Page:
I’ve had Burn It on my TBR for three years. I received it as a review request from the author, Jennifer Cie, but it never appealed to me. So, it languished. I randomly came across it on my kindle, this afternoon, and decided to give it a read.
Description from Goodreads:
With the rest of her life ahead of her, Jennifer Cie is taking a step back. As she reflects on what was once next, Jennifer dives into the past, finding mortality in no longer remembering how magical the world felt as a child, apologizing for the moment she realized she could not be her Prince Charming’s Cinderella, and lamenting the idea that in death people forget “there doesn’t have to be a dead body in the room”. A collection of “what I wish someone would’ve told me” narratives exploring youth, love, and death, the reader is taken on a riveting ride through Jennifer Cie’s past as she accepts the present.
Arg, reviewing memoirs of living people is hard. Reviewing living peoples’ memoirs that deal with their hurts and traumas is even harder. Because, in a very real sense, there is no way to separate the writing from the events. Oh sure, the author doesn’t have a firm grasp of formatting or needs to invest in far better editing is possible, but the writing of the story is irrevocably linked to the unchangeable events of their lives and criticizing one is critiquing the other. So, rather than try, I’m going to set down here a series of impressions I had while reading the book.
- Near the end of chapter one: This is the angst filled war cry of the Millennials—the 20-somethings fucked over by the baby boomers, fed a steady diet of ‘you can be anything you want to be,’ along side ‘you’re obviously too lazy to be successful, as you’ve not succeeded in this zero growth, zero opportunity, zero prosperity market that we’ve endowed you with.’ And it’s good. It’s emotive and moving, unfortunately it’s also pointless. It’s stream of consciousness, vignette rambling that never accomplishes anything, that never manages, despite it’s obvious intelligence and poetry, to cumulate into anything meaningful. And while I gather that’s sort of the point; it’s the perfect allegory for the position young adults find themselves in—the stranded, abandoned, farce of accountability—it’s frustrating to read. You start with such high expectations, are led along a pleasant, padded journey, to arrive nowhere.
- Early in chapter two: Oh, now we’ve hit the clichéd angst filled, ‘OMG love is so all-encompassingly horrible-wonderful.’ We all remember our early twenties being full of this same chaos of emotions.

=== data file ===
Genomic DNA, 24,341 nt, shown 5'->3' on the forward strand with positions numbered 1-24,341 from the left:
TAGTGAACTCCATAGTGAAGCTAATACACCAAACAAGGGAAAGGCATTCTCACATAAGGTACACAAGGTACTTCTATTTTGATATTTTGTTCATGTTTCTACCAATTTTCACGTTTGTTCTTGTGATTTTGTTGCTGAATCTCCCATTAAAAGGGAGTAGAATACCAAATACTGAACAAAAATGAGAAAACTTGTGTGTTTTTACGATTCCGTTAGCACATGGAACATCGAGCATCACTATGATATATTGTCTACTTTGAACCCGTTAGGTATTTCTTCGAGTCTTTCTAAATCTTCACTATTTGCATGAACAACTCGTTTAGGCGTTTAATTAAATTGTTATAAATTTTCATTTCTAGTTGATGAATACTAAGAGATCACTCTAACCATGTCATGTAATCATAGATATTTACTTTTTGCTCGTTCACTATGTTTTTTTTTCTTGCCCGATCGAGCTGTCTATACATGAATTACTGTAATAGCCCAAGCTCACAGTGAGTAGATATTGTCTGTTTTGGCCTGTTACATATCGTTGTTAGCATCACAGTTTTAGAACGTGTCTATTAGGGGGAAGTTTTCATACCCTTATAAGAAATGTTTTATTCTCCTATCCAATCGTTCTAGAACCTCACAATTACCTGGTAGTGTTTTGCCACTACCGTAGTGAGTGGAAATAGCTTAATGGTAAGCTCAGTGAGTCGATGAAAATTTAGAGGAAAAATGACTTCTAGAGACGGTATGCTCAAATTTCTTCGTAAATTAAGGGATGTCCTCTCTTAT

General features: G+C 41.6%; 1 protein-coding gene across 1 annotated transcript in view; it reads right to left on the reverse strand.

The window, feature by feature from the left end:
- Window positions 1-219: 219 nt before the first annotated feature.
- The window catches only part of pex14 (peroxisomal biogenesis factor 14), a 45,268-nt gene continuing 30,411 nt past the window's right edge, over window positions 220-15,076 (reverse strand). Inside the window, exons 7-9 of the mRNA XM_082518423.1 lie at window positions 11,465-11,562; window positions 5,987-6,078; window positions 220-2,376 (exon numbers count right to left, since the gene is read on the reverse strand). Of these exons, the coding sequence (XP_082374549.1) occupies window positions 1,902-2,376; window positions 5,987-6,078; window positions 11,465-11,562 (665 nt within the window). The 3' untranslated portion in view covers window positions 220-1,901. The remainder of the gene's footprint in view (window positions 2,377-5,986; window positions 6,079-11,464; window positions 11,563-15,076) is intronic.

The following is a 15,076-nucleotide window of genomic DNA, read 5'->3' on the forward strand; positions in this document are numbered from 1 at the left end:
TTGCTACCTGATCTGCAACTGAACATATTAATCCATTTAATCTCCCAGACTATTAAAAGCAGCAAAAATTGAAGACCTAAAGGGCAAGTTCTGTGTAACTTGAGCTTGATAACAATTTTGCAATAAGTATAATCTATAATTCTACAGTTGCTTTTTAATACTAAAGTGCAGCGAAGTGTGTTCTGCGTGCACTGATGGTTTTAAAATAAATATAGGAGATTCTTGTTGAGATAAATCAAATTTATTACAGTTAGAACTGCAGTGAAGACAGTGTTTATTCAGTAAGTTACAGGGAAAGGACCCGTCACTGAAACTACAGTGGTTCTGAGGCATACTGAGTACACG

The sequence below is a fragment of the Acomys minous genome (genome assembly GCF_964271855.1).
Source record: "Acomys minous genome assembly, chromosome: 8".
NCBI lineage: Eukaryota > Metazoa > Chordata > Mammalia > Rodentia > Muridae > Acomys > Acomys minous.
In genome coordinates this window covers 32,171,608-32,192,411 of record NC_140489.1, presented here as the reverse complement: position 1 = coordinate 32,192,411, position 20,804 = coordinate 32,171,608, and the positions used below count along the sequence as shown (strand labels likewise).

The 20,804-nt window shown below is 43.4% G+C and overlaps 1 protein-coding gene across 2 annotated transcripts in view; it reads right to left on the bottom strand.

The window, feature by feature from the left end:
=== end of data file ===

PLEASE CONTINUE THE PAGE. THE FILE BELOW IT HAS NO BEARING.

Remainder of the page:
- Tears. Not only for the things the author goes through, but for all the girls on college campuses everywhere going through the same thing. A huge emotional impact. I hope it was cathartic to write it and release it into the world.
- That’s a great wedding speech.
- Oh shit. Like one life shattering trauma wasn’t enough. Someone hug this girl…well, maybe she’s not the huggy time. But someone do what needs doing to comfort her. I demand it. Shelfish yes, but I demand it.
- This would be great for people in their early twenties to read. I’m almost forty and I can remember relating to some of it. But I’m too far removed for anything but the tragedies to truly move me. The rest, while relevant and real, feels over blown and dramatic. We all had to suffer through those same uncertainties, that lack of solid identity, that confusion and self doubt. That’s what growing up means. It’s not special or specific to anyone. But to those still mired in it, seeing another experiencing it could be really important. Or, might be their ‘this is what happens next’ moment.
- I really wish it wasn’t quite so poetry-journal in its format (including all the typos, missing words and homophones you would expect in a diary one keeps for themselves). It’s confusing and lacks any significant sense of purpose. The prose is great, but I need more structure.
- If I had a paper copy I just might burn it, as requested.
So, maybe not really a review, but there you have it. These are the main thoughts that jumped out at me while reading Burn it. Pass it out to female college Freshman.